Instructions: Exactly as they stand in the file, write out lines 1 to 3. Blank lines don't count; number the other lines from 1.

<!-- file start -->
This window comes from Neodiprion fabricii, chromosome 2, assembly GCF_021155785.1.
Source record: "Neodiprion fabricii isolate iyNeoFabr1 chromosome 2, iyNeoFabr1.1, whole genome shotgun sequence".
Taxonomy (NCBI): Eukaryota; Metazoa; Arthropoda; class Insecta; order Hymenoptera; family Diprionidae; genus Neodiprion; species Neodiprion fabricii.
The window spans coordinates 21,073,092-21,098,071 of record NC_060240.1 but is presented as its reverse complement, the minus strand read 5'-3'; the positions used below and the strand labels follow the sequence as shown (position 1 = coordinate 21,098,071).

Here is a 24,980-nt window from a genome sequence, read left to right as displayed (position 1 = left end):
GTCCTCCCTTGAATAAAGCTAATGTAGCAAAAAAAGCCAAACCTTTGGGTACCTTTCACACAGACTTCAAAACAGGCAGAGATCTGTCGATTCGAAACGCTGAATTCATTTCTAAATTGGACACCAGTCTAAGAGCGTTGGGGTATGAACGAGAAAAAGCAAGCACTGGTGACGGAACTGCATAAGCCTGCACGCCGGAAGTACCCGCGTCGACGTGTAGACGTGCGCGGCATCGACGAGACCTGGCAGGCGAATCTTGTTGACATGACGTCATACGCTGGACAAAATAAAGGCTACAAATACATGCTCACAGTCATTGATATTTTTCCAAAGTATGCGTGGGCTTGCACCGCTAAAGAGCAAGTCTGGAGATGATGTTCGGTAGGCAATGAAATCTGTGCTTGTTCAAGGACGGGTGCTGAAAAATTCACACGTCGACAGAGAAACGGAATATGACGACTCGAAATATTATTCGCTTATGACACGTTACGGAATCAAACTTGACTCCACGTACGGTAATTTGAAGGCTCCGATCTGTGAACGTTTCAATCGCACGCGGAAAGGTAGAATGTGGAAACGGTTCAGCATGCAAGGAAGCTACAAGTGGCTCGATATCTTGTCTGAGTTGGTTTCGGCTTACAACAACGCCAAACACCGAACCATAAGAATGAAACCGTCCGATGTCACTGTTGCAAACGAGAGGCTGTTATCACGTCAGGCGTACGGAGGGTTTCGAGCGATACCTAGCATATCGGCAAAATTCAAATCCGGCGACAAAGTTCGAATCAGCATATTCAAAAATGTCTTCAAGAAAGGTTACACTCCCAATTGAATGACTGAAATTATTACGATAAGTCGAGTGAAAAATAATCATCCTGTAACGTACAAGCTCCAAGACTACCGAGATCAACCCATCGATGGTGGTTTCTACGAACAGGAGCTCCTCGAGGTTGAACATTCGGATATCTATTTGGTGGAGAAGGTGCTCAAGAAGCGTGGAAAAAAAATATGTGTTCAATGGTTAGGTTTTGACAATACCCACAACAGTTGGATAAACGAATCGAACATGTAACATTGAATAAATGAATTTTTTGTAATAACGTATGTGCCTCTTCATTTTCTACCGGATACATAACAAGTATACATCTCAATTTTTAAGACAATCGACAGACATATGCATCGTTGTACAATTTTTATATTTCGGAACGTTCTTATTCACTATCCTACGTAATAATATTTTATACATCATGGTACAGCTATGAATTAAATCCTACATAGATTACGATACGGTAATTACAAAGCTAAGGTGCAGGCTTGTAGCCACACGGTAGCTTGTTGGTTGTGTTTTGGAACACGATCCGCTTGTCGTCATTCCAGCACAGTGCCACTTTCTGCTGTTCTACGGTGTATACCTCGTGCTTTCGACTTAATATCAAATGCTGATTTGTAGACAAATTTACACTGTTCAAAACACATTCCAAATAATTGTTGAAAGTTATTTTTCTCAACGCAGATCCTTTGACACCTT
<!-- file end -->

This window comes from Neodiprion fabricii, chromosome 2, assembly GCF_021155785.1.
Source record: "Neodiprion fabricii isolate iyNeoFabr1 chromosome 2, iyNeoFabr1.1, whole genome shotgun sequence".
Taxonomy (NCBI): Eukaryota; Metazoa; Arthropoda; class Insecta; order Hymenoptera; family Diprionidae; genus Neodiprion; species Neodiprion fabricii.